The West Virginia House of Delegates passed a clean, stand alone pay raise bill for WV teachers, service personnel and the State Police on Friday

The bill now goes to the Senate, with leadership suggesting some changes could be made to the bill.

The Senate has decided not to immediately consider the bill, with two weeks left in the session.

Under the bill, teachers would receive a $2,120 raise, school service personnel would receive a $1,150 raise and the state troopers would receive a $2,370 raise. This amounts to an average of a 5 percent raise per employee, with Gov. Justice promising the raise last October.

The teacher and school service personnel raises would cost $67.7 million per year. The State Police raises would cost $1.8 million per year.

Delegate Tom Bibby, R-Berkeley, voted against the bill. He said he supported a raise for state troopers but opposed it for the school workers who "walked off the job" when they went on strike for two days protesting the omnibus bill.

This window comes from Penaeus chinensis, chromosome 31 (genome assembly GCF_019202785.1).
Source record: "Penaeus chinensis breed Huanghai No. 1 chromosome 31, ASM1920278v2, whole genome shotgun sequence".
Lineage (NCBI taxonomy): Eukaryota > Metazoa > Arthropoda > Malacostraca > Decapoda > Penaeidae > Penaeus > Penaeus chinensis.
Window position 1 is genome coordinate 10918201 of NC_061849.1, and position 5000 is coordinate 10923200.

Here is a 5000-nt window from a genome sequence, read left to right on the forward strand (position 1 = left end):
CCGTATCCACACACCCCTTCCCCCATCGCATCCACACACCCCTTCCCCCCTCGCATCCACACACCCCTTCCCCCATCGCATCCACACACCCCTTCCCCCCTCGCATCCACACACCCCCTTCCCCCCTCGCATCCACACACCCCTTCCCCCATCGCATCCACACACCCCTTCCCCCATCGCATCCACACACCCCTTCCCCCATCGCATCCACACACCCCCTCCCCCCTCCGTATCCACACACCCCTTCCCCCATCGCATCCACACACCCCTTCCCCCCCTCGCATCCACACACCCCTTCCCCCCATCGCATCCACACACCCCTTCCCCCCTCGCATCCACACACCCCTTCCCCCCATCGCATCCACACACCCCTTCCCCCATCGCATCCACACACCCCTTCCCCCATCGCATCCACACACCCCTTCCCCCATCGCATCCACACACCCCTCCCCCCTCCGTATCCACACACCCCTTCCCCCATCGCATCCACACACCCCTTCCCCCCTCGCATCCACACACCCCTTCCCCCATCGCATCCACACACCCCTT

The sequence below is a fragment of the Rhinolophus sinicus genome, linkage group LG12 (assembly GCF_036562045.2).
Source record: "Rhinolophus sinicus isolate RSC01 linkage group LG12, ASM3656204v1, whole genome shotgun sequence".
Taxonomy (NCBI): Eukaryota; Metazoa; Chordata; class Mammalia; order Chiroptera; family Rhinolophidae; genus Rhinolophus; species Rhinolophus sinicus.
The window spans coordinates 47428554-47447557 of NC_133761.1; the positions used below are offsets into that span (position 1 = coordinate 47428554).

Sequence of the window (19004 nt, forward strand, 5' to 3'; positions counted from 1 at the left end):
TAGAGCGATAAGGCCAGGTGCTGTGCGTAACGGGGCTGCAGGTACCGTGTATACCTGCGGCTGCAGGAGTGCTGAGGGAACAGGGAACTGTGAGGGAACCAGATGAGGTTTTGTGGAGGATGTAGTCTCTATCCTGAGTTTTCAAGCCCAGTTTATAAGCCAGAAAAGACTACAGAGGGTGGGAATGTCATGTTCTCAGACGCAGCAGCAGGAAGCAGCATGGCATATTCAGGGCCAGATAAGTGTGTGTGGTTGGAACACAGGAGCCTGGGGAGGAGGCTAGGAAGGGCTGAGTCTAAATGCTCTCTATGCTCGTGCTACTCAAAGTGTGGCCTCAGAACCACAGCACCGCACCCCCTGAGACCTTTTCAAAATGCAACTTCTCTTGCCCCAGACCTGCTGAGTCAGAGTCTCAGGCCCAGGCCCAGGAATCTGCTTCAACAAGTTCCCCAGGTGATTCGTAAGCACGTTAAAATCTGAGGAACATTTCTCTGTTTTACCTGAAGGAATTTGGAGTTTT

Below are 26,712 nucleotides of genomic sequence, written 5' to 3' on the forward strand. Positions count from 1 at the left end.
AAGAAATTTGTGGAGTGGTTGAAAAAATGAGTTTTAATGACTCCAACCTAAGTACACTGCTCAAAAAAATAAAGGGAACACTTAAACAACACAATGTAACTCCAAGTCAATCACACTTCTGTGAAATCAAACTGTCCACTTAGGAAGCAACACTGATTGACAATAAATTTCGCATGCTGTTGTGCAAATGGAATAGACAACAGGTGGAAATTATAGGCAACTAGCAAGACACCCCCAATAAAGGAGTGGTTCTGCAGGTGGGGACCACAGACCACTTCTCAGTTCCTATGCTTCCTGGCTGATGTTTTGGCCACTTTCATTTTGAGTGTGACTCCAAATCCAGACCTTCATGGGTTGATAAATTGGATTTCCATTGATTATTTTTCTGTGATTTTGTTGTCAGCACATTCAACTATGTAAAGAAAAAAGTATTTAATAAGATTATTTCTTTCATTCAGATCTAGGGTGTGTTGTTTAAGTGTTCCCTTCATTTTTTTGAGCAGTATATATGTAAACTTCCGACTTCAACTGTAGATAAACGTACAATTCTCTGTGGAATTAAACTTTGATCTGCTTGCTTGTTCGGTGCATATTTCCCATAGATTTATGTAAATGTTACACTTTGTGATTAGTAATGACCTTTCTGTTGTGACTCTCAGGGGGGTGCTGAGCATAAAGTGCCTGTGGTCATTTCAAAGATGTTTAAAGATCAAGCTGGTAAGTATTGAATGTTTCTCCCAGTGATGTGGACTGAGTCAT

Senate Finance Chairman Craig Blair, R-Berkeley, said he's loathing to back the bill.

"I said at the beginning of the year that, if the teachers went on strike while we were going through this process, I would not vote for a pay raise," he said. "There are others who feel the same way."

Senate President Mitch Carmichael, R-Jackson, said the Senate will put the bill up for a vote, but hes looking into whether some provisions of the omnibus bill could still be amended into the pay raise bill.

A number of the provisions of the Omnibus Bill were solely directed toward unraveling the state teachers and service personnel unions.

Opponents argued that teachers should not receive a raise, given the low-ranking achievement metrics of West Virginia schools, the state being among the worst performing in the nation, saying there needs to be a major overhaul.

Calhoun Schools union reps have declined public information requests related to pay raise and strike issues.

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